The 2021 NFL Draft was an exciting one, with teams drafting whatever players they can to chase and capture the Lombardi Trophy. A lot of fans and analysts alike are praising the Dolphins’ draft choices, filling in-depth for some positions while adding some well-needed new starters to the roster. This season is shaping up to be a wild one that everyone is hyped for.
With the dust settled, it’s time to look towards our future and predict who will come out on top of this 2021 draft class. Now, let’s look towards the future:
3. T, Liam Eichenberg
With Robert Hunt moving to right guard at the start of next season and after watching Jesse Davis is more of a liability than anything, the Dolphins needed to make a move swiftly and surely. After passing up on Penei Sewell to draft Jaylen Waddle (some fans didn’t like that), the Dolphins decided to address this issue by drafting Liam Eichenberg, a tackle from Notre Dame.
Eichenberg is a pass-blocking monster, as while he was blocking in college, he never allowed a sack in a span across two seasons. This includes playing games against Alabama, Georgia, and Clemson (twice). If that doesn’t prove the talent Eichenberg has while blocking, then the tweet below shall further this point:
He’s almost perfected the art of sealing defenders off, making them useless at the point of attack. He can keep his feet moving, and you’ll rarely see him off-balance no matter who is rushing him. He also possesses good speed and agility that helps him dart to the second level. He also possesses great strength as he showed many times on film he shoves defensive lineman or linebackers with proficiency.
While he has shown struggles against blitzes and he isn’t the best against rushers with a great amount of speed, he could still go on to have an exciting 2021-22 season. He’ll give up a few sacks (it’s the NFL after all), but don’t expect him to be a liability like Davis. Expect him to be reliable.
2. S, Jevon Holland
With the cap becoming an increasing issue for the Miami Dolphins, they have decided to cut safety Bobby McCain. No matter what happens, one rookie drafted will get a chance to succeed, and that rookie is none other than Javon Holland. With the hype surrounding him after fans went more in-depth about his playstyle, it seems as though he can make a statement in the NFL in his rookie year.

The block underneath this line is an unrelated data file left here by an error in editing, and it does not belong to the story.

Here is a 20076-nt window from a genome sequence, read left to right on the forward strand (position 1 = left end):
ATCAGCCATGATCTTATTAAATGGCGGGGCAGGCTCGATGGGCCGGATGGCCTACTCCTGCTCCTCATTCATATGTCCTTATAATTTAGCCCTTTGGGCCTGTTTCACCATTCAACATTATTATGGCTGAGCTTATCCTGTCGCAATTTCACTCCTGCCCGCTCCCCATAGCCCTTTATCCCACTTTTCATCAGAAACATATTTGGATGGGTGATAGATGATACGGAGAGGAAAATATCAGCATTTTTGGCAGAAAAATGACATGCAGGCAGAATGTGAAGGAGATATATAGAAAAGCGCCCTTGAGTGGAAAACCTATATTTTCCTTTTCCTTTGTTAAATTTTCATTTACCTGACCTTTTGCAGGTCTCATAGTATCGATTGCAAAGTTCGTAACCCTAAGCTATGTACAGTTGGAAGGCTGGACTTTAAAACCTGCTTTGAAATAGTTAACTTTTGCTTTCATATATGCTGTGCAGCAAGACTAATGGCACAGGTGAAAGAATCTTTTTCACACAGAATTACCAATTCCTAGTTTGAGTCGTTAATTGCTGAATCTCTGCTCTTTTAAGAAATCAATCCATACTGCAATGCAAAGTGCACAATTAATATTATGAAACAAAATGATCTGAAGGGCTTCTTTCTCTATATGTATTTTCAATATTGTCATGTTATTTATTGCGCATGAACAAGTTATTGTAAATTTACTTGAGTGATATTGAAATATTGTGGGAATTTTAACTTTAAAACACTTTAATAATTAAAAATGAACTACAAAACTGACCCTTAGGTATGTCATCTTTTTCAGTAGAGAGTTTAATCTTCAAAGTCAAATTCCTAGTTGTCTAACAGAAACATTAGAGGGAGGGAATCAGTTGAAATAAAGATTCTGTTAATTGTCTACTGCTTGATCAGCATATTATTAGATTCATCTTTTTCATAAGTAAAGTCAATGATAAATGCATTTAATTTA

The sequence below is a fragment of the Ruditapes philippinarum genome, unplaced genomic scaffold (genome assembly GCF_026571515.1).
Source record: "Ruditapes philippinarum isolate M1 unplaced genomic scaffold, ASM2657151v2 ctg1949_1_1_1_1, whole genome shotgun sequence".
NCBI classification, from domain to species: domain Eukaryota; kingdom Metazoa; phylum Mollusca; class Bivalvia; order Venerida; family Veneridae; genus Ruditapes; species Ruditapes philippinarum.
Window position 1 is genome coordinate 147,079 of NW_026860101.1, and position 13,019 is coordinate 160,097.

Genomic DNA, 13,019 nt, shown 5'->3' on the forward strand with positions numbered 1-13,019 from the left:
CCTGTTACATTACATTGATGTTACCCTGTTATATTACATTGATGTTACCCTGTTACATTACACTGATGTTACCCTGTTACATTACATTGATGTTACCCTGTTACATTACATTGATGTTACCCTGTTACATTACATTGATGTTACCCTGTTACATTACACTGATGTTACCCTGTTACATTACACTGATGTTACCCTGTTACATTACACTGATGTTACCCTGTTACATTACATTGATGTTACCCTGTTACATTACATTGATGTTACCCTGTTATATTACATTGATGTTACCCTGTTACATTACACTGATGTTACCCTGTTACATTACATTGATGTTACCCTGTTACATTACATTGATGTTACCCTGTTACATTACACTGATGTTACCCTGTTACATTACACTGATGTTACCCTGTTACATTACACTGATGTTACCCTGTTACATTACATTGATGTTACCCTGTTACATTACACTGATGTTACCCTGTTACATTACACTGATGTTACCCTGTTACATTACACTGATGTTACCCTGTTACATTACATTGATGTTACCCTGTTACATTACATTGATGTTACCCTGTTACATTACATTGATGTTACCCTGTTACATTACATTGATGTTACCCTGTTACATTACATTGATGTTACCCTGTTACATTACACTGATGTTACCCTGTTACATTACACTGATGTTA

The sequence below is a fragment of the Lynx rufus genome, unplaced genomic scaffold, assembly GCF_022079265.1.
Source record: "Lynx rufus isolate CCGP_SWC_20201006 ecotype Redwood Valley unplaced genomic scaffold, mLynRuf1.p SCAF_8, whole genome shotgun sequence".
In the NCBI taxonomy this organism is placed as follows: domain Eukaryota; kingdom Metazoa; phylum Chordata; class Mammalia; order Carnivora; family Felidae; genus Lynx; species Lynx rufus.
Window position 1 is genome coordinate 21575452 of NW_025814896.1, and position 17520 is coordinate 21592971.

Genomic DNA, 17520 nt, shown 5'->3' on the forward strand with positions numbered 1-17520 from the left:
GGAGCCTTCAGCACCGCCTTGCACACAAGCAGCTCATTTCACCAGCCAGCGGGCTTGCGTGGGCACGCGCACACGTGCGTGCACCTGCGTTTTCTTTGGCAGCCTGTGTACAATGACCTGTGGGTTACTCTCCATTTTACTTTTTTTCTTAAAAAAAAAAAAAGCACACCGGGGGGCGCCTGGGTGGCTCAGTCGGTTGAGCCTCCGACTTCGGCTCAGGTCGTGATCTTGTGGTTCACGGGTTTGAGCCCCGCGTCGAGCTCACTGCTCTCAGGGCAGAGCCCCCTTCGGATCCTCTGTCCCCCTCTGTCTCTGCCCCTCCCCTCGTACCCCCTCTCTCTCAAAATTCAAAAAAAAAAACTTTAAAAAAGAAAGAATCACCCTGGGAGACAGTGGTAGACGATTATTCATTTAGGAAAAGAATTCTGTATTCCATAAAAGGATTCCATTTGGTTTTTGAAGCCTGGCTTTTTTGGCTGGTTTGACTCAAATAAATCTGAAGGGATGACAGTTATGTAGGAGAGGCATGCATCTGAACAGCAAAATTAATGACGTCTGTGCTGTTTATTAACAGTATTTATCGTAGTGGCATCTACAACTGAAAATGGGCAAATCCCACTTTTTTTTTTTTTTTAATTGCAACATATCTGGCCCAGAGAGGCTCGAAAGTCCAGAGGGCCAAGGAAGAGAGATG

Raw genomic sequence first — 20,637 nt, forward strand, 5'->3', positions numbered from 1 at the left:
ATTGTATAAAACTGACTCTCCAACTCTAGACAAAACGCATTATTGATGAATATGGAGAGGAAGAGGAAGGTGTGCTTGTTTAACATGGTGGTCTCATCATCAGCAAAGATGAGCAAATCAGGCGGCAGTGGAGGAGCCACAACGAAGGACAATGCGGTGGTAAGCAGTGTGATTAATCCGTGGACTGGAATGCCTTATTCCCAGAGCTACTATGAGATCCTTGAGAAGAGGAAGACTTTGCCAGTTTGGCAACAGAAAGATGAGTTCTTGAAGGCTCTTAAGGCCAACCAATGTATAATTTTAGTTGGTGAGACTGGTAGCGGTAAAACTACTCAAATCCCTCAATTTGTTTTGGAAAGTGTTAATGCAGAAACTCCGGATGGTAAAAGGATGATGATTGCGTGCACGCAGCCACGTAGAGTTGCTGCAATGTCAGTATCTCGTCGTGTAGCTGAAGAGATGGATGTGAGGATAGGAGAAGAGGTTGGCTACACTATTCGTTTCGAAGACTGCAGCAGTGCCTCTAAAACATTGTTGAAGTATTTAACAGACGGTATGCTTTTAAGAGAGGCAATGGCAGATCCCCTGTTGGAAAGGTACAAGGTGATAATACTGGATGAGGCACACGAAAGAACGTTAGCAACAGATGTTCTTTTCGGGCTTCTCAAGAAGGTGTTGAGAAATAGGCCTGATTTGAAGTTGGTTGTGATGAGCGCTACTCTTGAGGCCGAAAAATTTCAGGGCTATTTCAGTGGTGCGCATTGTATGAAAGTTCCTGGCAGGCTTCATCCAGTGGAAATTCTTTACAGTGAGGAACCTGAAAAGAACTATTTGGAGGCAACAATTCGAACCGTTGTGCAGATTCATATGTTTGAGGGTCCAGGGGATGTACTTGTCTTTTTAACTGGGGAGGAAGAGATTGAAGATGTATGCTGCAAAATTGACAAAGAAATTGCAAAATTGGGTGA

In 2018 as a safety in his freshman season, in 382 coverage snaps, the ball was thrown in his area 43 times, leading to 26 catches for 325 yards, two touchdowns, and six interceptions with a 60.5 completion percentage. He achieved a spectacular 89.6 PFF grade for that season. When he was moved to cornerback in 2019, his grade went down to 85.4, posting 539 coverage snaps with 72 targets thrown his way. He allowed 45 catches for 487 yards, two touchdowns, and four interceptions with a 62.5 completion percentage.
Those are solid numbers for someone starting in his freshman and sophomore years. He also has an enticing skillset that lets him thrive within the slot; that’s something I’ve said a lot of as of late. To address his main perks, Holland does an outstanding job of staying with his assignments and can trackballs in the air with simplicity. He’s a ball hawk specializing in both zone coverage and man coverage schemes; he also makes it taxing to catch the football.
Holland is someone who will make their mark once the season begins; if he didn’t opt out in 2020, he would’ve been a first-round choice. He can effortlessly be second on the team in interceptions behind Xavien Howard, and he’ll be able to make a lot of key plays as well. Holland could be a dark horse for Defensive Rookie of the Year.
1. WR, Jaylen Waddle
With the Dolphins’ organization wanting yet another weapon for Tua, they snagged him with the sixth overall pick.; the Dolphins selected Jaylen Waddle, a wide receiver out of the University of Alabama, and Tua’s former teammate. With the speed and dynamics he brings, he has a shot to win Offensive Rookie of the Year, making him the tenth receiver to win the award.
Waddle had a great career in Alabama while playing behind other Alabama receivers like Henry Ruggs III and Devonta Smith. In three years, he caught 106 passes for 1,999 yards and 17 touchdowns. In his last season, before he was injured, Waddle had 28 catches for 591 yards (21.1 yard average per catch) and four touchdowns. He always recorded 100+ receiving yard games, exempting the championship game he played while still hurting.
On Waddle himself, he is one of the most eruptive and dynamic players in this draft, with the fact that he can hit his top speed in the blink of an eye. He can burn any secondary no matter what zone or coverage type they play, swiftly sprinting past them like it’s not even a bother. His catching is great as he can reel in any ball with simplicity; he also has great route running, and that helps give him more opportunities to make a play.
Waddle will be a behemoth in the slot, with Fuller and Parker taking the wide receiver one and two spots, respectfully. Waddle averaged 123.8 yards per game just from playing from the slot last season; that is insane no matter where you’re lined up. I’d expect him to be in the slot this season, however, don’t be surprised when he goes off and possibly has a 1k yard season.
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